When the ten best black and white films come to many people’s minds, they instinctively think of old, boring movies made decades ago in the first half of last century. But as this list of movies proves, not everything black and white is either old or boring.
- "Schindler’s List" (1994). The youngest of the best black and white films, “Schindler’s List” premiered in 1994 to rave reviews. Steven Spielberg’s opus to Oskar Schindler and his attempts at saving his factory workers from certain death won a boatload of Oscars. It remains one of the best films about the Holocaust.
- "Touch of Evil" (1958). This gem of a black and white film was helmed by the legendary and ahead-of-his-time Orson Welles. Charlton Heston as a Mexican character might not hold up quite as well, but this movie is still one of the best noir thrillers of all time.
- "Night of the Living Dead" (1968). A classic black and white film from 1968, well after color had been established in TV and films. Director and producer George Romero didn’t have a big enough budget to shoot with color, and while it makes the movie appear older than it really is, it is also a major contributor to the stark, eerie mood of the film.
- "M" (1931). Some call it an example of German Expressionism. Others simply call it good cinema. Whatever your opinion, “M” is a standout thriller from way, WAY back in the dawn of motion pictures. A legendary black and white film, “M” features excellent direction from Fritz Lang and a compelling performance from Peter Lorre.
- "Psycho" (1960). Movie aficionados might claim “Vertigo” to be Alfred Hitchcock’s greatest cinematic triumph. For many moviegoers, however, it’s “Psycho”, Hitchcock’s ode to repressed sexuality and Oedipal complexes. Forget the big budget slashers mass-produced on Hollywood’s assembly line. “Psycho”, a movie from 50 years ago, still beats them all.
- "Double Indemnity" (1944). Few pictures, whether black and white films, color, new or old, were as tightly and slickly made as “Double Indemnity”. It offers everything noir fans have come to love in the genre without scaring away mainstream fans. One of the best movies from the noir era and beyond.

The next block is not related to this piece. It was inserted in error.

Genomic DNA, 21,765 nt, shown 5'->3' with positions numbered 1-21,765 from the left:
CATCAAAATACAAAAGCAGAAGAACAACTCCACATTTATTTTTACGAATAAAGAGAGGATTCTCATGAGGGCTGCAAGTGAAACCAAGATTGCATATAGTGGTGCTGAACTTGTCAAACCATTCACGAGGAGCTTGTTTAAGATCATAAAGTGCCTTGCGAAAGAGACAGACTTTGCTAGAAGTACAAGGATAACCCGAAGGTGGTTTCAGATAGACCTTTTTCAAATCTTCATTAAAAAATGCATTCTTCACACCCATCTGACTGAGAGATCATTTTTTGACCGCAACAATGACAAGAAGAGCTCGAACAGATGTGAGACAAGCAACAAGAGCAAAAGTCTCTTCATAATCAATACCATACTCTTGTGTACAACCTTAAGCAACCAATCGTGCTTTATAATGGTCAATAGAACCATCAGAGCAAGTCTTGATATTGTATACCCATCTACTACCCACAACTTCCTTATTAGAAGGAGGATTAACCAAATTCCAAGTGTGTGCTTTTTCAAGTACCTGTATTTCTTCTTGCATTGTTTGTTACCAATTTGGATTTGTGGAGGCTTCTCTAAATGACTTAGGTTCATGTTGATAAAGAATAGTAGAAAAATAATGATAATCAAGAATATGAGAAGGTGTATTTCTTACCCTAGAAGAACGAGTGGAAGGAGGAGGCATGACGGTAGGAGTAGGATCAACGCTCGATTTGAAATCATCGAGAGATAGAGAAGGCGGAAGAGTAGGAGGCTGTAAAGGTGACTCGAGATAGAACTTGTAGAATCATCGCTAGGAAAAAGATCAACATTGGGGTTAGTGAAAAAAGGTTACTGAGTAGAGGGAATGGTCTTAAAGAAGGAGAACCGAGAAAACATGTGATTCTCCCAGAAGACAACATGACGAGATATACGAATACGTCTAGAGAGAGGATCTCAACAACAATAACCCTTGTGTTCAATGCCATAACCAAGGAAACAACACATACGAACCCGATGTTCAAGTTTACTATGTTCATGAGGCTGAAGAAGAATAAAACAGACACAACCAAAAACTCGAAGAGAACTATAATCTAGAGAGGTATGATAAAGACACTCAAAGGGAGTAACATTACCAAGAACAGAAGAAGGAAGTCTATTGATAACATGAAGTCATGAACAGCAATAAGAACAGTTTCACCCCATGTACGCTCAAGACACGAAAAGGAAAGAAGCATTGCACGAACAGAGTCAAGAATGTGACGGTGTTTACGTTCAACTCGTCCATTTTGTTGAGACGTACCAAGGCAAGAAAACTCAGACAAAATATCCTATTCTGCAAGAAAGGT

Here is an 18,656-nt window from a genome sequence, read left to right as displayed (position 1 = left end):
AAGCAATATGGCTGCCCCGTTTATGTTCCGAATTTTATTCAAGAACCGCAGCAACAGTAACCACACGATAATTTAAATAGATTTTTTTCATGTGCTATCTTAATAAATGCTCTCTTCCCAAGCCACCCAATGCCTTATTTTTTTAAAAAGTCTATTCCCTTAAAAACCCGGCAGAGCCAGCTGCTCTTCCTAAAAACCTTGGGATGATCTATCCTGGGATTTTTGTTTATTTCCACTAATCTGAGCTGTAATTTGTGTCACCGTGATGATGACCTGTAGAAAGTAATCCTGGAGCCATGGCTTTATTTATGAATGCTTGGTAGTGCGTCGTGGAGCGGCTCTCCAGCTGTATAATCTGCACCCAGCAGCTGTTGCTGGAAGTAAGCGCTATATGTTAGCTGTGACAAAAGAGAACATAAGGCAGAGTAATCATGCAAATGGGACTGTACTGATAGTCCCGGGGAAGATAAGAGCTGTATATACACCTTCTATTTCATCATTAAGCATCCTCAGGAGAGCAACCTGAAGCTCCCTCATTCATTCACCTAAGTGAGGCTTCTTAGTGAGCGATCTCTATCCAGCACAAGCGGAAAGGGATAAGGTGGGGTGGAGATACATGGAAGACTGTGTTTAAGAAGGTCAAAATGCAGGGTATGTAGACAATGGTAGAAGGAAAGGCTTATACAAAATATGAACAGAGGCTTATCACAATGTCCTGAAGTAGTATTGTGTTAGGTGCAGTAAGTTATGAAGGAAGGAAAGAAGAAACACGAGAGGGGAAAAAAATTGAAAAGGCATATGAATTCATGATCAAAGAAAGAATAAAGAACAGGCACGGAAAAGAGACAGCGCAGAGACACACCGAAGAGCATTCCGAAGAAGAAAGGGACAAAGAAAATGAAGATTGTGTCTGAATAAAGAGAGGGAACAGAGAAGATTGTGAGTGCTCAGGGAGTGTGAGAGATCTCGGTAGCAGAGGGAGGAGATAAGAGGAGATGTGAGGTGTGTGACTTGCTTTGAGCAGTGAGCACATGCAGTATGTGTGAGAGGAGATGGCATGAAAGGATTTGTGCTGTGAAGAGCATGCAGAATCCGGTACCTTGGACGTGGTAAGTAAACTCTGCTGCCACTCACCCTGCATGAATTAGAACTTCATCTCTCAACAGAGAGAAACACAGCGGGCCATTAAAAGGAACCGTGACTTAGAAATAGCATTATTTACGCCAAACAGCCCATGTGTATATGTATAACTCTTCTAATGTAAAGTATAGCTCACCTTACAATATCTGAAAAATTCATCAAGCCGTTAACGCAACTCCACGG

- "The Maltese Falcon" (1941). “Maltese Falcon” has captured audiences young and old with its taut mystery and twisty plot turns. Based on a novel by Dashiell Hammett, Humphrey Bogart’s performance as the legendary Sam Spade is considered to be one of the finest of his career.
- "Anatomy of a Murder" (1959). Think a three-hour movie that takes place mostly in a courtroom would be a snoozefest? Think again. “Anatomy” provided the template for how courtroom dramas should be done, solidifying its place as a movie to remember and one of the best black and white films of all time. Little-known fact: So outraged by the movie was Jimmy Stewart’s father that he encouraged the public not to see it, despite his son playing the lead role.
- "Casablanca" (1942). When it comes time for film buffs to argue which is the best film of all time, “Casablanca” tends to near the top of a lot of lists. This wartime black and white film features a standout performance from Humphrey Bogart and Ingrid Bergman.
- "Citizen Kane" (1941). Nearly universally hailed as the best movie of all time, let alone the best black and white film, “Citizen Kane” changed the way movies were made. Orson Welles brought his experience in theater and radio to bear in the still-infant talking pictures industry and created a masterpiece in the process. Despite its lofty position atop most critics’ all-time lists, “Citizen Kane” was snubbed in eight of the nine Academy Award nominations it received, winning only for Best Original Screenplay.
What Others Are Reading Right Now.
6 Signs She Wants You to Come Talk to Her at the Bar
These not-so-subtle hints mean legit interest—and time for action.
10 Real-Life Heroes Who Inspired Indiana Jones
Legend has it, these guys are the real MVPs.
Acting, comedy and strong spirits converge in Speakeasy. When host Russell Peters interviews entertainers about all sorts of topics, neither the drinks nor the conversation is wate …